Families under stress
Never enough resources to go around, family services workers
NNSL (Dec 07/98) - Christmas is just around the corner and, for some people, it's the most stressful time of the year.
This comes as no surprise for those who are aware of the Family Health Index survey conducted in late October which showed that 92 per cent of Canadians believe families are under more stress than ever before.
And, for some people, nowhere is this more true than in the North where a large part of the population live in isolated communities with often limited resources.
"This time of year, in particular, is stressful for some," said Evelyn Thordarson, executive director of the Kataujaq Society Safe Shelter in Rankin Inlet.
And, in the communities, she added, getting help can be difficult, even when there is some available because of the problems with anonymity in the settlements.
"We had an inter-agency fair here in Rankin at the craft fair recently so that people could get help," she said. "They were able to take the info."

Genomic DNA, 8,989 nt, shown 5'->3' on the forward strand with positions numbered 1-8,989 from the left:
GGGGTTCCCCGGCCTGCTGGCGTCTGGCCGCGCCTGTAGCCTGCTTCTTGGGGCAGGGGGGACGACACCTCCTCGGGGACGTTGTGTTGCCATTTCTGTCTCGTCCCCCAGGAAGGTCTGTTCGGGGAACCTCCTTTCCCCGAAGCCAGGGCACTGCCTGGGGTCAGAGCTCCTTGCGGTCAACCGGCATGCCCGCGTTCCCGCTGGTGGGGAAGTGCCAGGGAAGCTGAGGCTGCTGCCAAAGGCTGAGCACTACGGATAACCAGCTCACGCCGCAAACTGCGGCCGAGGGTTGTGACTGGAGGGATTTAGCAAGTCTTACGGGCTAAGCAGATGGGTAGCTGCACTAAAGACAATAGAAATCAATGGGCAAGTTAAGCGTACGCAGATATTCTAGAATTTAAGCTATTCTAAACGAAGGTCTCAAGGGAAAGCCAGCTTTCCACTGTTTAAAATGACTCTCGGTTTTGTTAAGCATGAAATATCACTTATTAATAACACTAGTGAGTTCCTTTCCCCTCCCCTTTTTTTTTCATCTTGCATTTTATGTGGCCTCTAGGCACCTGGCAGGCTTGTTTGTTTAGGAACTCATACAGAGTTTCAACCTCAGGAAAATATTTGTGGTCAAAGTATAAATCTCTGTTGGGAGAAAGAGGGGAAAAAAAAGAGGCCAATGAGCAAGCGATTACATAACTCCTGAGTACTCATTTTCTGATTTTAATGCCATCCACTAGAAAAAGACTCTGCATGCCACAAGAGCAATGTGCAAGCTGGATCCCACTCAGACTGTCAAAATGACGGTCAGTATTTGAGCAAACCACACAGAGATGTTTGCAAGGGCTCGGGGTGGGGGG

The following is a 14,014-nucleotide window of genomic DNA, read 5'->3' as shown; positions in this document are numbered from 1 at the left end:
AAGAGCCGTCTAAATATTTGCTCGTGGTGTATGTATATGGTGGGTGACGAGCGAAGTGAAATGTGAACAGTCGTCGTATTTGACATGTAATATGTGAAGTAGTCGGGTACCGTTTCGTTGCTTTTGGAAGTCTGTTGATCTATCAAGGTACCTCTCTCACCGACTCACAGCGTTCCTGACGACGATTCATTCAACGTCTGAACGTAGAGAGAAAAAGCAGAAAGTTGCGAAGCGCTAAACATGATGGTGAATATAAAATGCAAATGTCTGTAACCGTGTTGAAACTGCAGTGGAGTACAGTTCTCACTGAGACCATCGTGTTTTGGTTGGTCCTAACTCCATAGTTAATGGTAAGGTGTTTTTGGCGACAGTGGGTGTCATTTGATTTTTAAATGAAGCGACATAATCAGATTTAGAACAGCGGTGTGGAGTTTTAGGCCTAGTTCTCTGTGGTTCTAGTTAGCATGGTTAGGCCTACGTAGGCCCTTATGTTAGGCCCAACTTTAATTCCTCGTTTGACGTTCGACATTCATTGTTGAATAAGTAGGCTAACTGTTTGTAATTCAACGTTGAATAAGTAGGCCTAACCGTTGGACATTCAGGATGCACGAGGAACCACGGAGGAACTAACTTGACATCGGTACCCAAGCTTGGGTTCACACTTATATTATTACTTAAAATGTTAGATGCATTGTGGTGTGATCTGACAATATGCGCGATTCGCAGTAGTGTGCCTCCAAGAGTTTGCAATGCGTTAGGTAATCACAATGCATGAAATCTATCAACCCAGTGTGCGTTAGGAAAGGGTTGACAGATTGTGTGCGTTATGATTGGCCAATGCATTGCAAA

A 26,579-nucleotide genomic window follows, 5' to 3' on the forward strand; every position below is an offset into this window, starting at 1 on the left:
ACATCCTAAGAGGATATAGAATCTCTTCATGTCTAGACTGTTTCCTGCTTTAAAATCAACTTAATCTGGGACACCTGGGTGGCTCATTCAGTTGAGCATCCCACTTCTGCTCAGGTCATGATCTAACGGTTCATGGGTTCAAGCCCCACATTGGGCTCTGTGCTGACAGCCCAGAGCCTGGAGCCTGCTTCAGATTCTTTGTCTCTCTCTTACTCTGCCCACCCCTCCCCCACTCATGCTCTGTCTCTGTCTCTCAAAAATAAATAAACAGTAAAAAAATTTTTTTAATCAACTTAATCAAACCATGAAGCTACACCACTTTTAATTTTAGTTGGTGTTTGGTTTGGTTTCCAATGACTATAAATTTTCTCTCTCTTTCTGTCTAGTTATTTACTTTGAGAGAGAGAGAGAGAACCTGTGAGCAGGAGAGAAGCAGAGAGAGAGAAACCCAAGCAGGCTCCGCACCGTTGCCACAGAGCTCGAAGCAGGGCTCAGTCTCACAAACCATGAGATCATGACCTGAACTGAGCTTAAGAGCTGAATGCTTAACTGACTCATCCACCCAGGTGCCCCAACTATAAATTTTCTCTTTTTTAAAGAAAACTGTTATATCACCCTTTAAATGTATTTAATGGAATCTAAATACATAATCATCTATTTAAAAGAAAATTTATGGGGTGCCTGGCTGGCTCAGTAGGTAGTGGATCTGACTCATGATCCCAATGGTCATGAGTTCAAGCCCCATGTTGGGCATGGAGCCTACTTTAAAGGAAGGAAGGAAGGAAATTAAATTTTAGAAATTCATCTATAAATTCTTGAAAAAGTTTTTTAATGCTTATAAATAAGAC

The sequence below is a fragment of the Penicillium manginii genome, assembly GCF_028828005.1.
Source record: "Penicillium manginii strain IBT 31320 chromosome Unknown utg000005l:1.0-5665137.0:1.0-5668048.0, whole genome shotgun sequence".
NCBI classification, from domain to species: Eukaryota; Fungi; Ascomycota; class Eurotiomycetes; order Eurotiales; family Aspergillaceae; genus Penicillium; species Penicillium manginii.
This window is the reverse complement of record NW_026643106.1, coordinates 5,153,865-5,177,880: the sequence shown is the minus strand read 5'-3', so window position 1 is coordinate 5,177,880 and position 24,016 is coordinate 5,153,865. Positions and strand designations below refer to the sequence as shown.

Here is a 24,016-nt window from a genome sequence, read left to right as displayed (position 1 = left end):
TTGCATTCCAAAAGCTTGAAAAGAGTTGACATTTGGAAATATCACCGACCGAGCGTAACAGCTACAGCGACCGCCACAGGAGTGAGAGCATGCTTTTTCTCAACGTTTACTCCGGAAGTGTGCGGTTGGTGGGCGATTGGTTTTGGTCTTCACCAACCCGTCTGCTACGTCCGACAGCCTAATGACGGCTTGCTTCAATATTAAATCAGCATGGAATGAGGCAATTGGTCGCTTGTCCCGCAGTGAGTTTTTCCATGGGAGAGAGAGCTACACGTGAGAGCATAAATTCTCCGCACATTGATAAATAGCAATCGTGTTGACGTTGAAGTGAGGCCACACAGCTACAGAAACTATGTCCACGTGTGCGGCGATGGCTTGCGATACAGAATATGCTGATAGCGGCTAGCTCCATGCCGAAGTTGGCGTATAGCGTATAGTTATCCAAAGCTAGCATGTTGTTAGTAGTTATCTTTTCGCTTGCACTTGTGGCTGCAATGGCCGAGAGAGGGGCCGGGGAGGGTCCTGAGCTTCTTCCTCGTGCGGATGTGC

Paul Conway, executive director of NWT Family Services, agrees that it is often difficult to get help to the people who need it most. Sometimes, he added, it's because of a lack of resources related to the small population.
"With the small population, it's harder to get the professionals in place," he said.
And, for NWT Family Services worker Claire-Anne Bouchard in Hay River, the answer would be more resources to help deal with the stresses involved with making the dollars stretch to deal with alcoholism and numerous other social issues affecting families.
"Basically, the lack of services -- a lot of people rely on family for support in the communities and, if your family isn't giving you that, there's often nowhere else," she said. "The isolation and the loneliness for some people is a big stress. It might be more visible here."